Nissan Plans Electric Crossover And Sports Car
Nissan senior vice president Shiro Nakamura, in an interview with AutoCar, says the company is hard at work on a new vehicle architecture suitable for both conventional and electric powertrains. “We don’t want to limit our EVs just to the Leaf,” said. “We’re the leading EV manufacturer, but I don’t think we can make it just off one EV, so we want to grow the portfolio — that’s our next plan. It could be a crossover, it could be a sports car; we see much more opportunity for EVs than just a hatchback.”
Those simple words clearly illustrate why Tesla is poised to take over the car business. Every other manufacturer is hedging its bets by building cars that can be powered by any source — gasoline, diesel, hybrid, plug-in hybrid, battery, CNG, LNG, propane, fuel cell, or magic dust. Only Tesla is all in on electric cars. It is years ahead of the competition. By the time the others get where Tesla is today, its lead on the industry will have only increased.
Nakamura says Nissan is thinking about making an electric sports car. Really? What is the sports car share of the global market — 1%? 2%? Why divert precious resources to build a sports car when the need for a long range electric car is critical? Nissan will be limping along with a short range sedan for another 2 years. By the time the second generation LEAF arrives, the original car will be nearly 8 years old. That’s an eternity in the car business.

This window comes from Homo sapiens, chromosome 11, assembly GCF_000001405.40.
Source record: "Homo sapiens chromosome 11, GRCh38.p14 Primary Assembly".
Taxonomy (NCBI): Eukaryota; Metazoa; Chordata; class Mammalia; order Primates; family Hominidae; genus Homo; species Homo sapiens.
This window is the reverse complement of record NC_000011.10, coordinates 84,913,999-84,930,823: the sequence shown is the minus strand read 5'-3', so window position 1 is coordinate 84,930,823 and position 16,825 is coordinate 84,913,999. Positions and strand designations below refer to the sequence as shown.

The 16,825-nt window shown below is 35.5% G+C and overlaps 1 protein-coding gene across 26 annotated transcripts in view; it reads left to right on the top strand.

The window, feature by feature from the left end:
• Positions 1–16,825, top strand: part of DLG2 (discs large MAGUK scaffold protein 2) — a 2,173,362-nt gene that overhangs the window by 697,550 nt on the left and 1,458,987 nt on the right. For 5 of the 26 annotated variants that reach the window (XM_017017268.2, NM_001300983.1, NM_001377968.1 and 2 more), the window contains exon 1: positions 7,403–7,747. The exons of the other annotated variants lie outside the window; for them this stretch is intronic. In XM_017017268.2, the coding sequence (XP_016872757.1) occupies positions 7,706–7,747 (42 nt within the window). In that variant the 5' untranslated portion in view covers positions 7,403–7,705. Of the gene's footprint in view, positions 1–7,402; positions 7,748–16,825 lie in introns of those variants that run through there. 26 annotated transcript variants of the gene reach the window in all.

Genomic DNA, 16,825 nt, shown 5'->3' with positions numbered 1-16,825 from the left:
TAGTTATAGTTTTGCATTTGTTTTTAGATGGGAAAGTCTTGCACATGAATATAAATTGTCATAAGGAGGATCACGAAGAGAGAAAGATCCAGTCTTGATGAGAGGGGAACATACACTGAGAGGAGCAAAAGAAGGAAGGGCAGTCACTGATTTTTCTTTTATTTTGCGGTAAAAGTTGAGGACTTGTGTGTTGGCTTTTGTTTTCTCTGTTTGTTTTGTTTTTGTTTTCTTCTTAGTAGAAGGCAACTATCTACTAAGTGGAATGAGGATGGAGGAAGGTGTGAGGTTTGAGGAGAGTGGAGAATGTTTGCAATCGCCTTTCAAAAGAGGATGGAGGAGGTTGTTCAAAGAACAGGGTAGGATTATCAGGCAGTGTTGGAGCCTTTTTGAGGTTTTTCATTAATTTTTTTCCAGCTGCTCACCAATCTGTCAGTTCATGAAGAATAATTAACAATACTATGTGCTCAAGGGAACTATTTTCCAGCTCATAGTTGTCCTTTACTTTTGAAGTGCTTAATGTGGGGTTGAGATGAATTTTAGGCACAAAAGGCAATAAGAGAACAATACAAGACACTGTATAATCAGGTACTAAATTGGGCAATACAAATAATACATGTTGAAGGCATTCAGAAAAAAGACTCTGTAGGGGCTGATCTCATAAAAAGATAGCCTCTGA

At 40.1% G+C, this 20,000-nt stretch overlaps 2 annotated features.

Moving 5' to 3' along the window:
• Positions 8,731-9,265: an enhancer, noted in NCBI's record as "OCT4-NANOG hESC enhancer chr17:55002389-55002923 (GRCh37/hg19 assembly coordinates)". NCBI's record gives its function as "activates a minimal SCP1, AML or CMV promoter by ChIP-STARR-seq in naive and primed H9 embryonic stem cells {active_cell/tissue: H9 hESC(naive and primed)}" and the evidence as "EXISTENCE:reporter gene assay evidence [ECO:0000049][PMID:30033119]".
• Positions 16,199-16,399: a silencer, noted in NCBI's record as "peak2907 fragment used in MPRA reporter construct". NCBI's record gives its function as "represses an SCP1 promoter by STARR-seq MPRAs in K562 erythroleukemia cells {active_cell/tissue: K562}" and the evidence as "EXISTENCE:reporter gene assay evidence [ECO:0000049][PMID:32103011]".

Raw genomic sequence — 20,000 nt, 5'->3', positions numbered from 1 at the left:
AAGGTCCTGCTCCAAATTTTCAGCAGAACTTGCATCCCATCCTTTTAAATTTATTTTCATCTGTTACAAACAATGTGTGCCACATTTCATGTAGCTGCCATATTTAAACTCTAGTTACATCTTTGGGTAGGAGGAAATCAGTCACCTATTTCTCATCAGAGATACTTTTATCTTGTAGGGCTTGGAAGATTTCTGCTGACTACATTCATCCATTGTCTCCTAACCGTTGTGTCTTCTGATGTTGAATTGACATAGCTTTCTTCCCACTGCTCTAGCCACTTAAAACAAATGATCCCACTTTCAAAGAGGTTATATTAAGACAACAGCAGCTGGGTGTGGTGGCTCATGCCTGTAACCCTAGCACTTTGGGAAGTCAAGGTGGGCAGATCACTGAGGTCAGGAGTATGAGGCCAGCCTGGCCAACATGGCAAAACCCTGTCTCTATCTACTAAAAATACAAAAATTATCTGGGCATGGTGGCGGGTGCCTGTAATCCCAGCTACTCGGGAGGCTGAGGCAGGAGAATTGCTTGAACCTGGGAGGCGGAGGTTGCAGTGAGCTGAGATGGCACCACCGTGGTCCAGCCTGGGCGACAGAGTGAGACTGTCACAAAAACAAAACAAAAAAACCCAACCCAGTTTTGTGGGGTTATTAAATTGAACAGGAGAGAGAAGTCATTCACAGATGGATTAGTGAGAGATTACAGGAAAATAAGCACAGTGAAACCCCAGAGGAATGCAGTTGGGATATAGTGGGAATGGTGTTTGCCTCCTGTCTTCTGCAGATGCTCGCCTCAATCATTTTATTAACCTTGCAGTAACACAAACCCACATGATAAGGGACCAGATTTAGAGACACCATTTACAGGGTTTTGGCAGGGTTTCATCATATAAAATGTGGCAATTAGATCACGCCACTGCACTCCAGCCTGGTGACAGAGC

Nissan may also build an electric crossover — some day. Well, d’uh, Nakamura-san. The crossover is only the hottest segment of the car market. Why in the world don’t you have an electric crossover in showrooms right now? How difficult would it be to turn the LEAF into a 5 door hatchback? Why are Chevrolet and Tesla able to promise electric cars with at least 200 miles of range when Nissan is stuck with a wimpy 107 mile battery?
Carlos Ghosn, CEO of Renault/Nissan says he welcomes the competition from the Tesla Model 3. Really, Carlos? You have nothing in the pipeline that can touch the Model 3. For the same money, you are offering the public an ugly 8 year old car with no autonomous driving capability, an outdated interior, and embarrassingly little range for the same money. You think your car is competition for the Model 3? Oh, please.
Last week in Berlin, Daimler shareholders gave senior management an earful about why it has no answer for the Model 3. Nissan shareholders could ask the same question of Ghosn. All the top car executives in the world are beating their gums about how they will have cars to compete with Tesla in 5 years or so. And every time they make those claims, they admit just how much Tesla has caught them by surprise with their pants down around their ankles.
So Nissan, go ahead. Build your electric sports car for 2021 — if you are still in business by then.